Ways-of-knowing are not equal: they are different by definition and therefore have different value. Haack’s mistake is to shrug off Spengler’s claim that Faustian Man’s Way is used up lest she is forced, she thinks, to surrender to ways-of-knowing silly claims of equality. Her fear is not unjustified. That faux equality is responsible for preposterosities like claiming solutions to mathematical equations should be based on feelings because “racism”—the great idiocy of our age.

It is then she makes her mistake, as many do, that because there has been so much progress, and many guessed wrong about its end, that therefore “progress” is inevitable. It is a natural enough mistake, too, since for those born before, say, the year of our Lord 2000, progress was the pattern, and for at least a century. The progress now is in output: never has there been so much science. But, as regular readers have seen, most of it is bad or of little use. (A claim which I’ll back up again and again.)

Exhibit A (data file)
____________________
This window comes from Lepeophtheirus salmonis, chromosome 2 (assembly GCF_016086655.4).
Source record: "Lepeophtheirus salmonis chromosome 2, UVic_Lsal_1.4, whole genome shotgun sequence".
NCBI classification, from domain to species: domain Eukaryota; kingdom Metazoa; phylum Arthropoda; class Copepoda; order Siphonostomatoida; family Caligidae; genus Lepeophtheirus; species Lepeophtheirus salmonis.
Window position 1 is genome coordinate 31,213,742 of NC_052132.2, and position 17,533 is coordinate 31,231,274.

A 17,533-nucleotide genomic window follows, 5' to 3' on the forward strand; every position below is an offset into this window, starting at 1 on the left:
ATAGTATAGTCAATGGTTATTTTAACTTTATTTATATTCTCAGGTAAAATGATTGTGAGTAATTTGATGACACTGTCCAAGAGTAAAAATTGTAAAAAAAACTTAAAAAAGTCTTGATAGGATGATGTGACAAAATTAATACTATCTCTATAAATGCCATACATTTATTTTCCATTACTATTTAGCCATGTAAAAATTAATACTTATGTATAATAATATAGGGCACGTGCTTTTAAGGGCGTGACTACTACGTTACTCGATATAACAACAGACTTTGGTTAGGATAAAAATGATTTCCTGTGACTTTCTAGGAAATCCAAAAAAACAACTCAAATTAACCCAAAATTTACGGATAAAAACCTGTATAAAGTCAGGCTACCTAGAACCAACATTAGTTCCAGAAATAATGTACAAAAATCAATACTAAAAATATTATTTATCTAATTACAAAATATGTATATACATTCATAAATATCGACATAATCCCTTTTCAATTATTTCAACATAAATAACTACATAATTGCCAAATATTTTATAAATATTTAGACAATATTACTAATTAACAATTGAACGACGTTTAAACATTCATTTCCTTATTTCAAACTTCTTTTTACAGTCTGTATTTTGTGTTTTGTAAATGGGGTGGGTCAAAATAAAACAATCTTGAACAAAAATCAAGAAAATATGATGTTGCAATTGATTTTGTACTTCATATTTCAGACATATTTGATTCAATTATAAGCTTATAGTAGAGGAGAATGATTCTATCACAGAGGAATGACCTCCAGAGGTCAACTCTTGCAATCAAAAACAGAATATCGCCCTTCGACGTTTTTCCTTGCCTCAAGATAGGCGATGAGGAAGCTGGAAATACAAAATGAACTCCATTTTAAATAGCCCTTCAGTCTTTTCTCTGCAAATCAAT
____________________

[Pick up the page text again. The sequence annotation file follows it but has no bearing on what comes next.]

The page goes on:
Haack allows that “In art, music, and literature, as in science, traditions grow up and develop, later generations build on the work of previous generations, and so on. But art, music, and…literature are not, like the sciences, kinds of inquiry; and are not cumulative in the special, epistemological sense that science it.”

This is quite wrong. Art, for instance, certainly says something about the Way Things Are, but it does not express its discoveries in math as science does. And to say science is cumulative, and art is not, is to assume a large part of the argument. Cumulation, if you will, also goes both ways. Hoarders accumulate junk. The greater the pile the worse the situation.